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California on track to become first state to regulate use of 'chasing arrows' recycling symbol

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Posted at 8:30 AM, Sep 17, 2021
and last updated 2021-09-17 11:40:55-04

California is on track to become the first state to restrict how the "chasing arrows" recycling symbol is used, a move that could have an impact across the country.

California state lawmakers passed a bill banning companies from using the arrows symbol unless they can prove the material is recycled and can be used to make new products.

Pete Keller, the VP of recycling and sustainability at Republic Services, one of the nation's largest recycling and waste companies, says 22% of the items the company receives can't be recycled. He says a good portion of those materials includes the chasing arrows symbol.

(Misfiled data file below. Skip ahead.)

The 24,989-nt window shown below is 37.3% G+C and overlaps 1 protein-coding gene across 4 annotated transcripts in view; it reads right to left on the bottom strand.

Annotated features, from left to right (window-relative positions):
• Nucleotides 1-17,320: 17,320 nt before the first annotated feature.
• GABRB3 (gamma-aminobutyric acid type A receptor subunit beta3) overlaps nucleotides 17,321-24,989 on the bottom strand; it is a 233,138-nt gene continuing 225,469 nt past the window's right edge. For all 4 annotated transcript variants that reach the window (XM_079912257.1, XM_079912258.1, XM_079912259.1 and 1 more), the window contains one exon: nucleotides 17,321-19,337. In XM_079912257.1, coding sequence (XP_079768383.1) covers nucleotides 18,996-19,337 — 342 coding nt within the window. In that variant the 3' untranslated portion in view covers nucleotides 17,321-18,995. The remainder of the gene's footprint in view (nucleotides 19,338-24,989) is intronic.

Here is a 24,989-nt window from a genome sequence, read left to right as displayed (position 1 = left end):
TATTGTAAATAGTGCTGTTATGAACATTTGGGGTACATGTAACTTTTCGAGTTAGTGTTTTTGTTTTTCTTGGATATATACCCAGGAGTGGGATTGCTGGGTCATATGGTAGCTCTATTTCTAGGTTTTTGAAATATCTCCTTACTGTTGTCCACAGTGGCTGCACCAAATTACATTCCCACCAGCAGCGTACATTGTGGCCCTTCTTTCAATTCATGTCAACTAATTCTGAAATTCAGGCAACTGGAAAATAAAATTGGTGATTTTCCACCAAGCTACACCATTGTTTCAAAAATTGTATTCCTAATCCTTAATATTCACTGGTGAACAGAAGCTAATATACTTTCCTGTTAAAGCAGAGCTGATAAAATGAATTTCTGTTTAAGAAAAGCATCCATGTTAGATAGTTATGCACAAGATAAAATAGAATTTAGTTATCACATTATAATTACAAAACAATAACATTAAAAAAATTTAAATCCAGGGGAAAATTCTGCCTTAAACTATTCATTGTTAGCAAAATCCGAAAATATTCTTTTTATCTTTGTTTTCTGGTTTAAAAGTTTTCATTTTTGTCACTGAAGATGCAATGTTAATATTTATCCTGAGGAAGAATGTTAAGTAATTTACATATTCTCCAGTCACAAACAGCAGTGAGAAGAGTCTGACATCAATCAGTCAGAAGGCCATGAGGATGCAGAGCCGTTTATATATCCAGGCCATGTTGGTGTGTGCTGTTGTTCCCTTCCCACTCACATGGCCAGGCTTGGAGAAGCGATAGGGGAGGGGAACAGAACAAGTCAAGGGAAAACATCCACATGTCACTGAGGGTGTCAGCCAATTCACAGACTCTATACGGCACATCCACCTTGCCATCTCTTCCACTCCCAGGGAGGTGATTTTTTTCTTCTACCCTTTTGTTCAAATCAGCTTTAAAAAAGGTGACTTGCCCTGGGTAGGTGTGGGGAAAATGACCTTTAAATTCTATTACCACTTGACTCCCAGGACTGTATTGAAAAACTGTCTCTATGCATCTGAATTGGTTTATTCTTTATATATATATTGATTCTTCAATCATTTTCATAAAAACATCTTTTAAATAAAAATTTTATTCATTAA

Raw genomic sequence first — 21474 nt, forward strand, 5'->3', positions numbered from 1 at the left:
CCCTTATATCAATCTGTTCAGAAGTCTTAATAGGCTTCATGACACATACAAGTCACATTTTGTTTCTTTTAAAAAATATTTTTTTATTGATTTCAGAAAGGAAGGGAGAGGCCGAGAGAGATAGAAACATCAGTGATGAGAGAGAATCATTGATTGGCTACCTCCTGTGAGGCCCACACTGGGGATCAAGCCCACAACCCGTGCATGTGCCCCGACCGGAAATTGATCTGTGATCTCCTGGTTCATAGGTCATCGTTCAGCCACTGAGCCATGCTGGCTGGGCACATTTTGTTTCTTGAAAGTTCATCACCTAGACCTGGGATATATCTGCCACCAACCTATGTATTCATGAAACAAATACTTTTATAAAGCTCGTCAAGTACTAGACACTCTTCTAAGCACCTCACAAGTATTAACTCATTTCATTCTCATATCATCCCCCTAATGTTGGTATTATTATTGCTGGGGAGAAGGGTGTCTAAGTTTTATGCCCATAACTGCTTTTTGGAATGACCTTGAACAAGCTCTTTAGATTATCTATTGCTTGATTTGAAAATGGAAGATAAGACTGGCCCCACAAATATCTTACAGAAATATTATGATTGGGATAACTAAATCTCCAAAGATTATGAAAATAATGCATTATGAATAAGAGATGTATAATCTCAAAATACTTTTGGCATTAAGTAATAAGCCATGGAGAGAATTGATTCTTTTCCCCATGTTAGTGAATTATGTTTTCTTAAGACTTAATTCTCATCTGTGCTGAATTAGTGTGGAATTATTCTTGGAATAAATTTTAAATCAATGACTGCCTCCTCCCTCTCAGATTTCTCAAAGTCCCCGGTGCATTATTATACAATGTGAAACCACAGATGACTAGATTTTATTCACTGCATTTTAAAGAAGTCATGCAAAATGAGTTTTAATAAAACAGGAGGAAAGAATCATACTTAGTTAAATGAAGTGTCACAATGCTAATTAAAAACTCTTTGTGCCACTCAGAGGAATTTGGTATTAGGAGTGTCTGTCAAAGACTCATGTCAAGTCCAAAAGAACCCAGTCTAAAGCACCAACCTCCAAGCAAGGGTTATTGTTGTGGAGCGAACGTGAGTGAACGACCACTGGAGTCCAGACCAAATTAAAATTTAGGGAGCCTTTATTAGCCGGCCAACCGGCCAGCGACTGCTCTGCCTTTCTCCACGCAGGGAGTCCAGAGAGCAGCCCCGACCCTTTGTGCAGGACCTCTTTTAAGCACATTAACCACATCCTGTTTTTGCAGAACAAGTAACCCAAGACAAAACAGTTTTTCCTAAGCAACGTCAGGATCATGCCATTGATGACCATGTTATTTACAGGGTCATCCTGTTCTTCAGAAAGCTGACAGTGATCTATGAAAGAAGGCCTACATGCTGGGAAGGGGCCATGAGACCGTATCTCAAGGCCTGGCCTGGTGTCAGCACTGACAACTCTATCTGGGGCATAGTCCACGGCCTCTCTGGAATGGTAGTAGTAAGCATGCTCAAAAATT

Films and flexible plastics are often marketed as recyclable, even though they will likely end up in landfills.

Keller added that batteries pose an even bigger problem.

"They always have a little trash can with an x on it, so it says don't don't put in the garbage," Keller said. "And the recycling arrows on batteries (are meant to signify) a take-back system, but you get a lot of confusion at the curb, and people just think it should be included in the recycling stream."

Keller also noted that consumers aren't always aware of what items are acceptable to recycle in their community and aren't aware that recycling should not be placed in plastic bags.

Another area of confusion is the "resin identification code."

"It was designed to look like the chasing arrows, but it isn't technically the chasing arrows," Keller said. "It's a triangle around a number. So, that's caused a lot of confusion in the marketplace.

Keller hopes restrictions around the chasing arrows symbol in California will lead to packaging design changes. Those changes may extend to product packaging nationwide since they'll already have to comply with California law.

The Plastics Industry Association says it believes labeling restrictions will confuse consumers even more about what to recycle. But Keller noted that continued public education is key to getting most people to recycle the right way.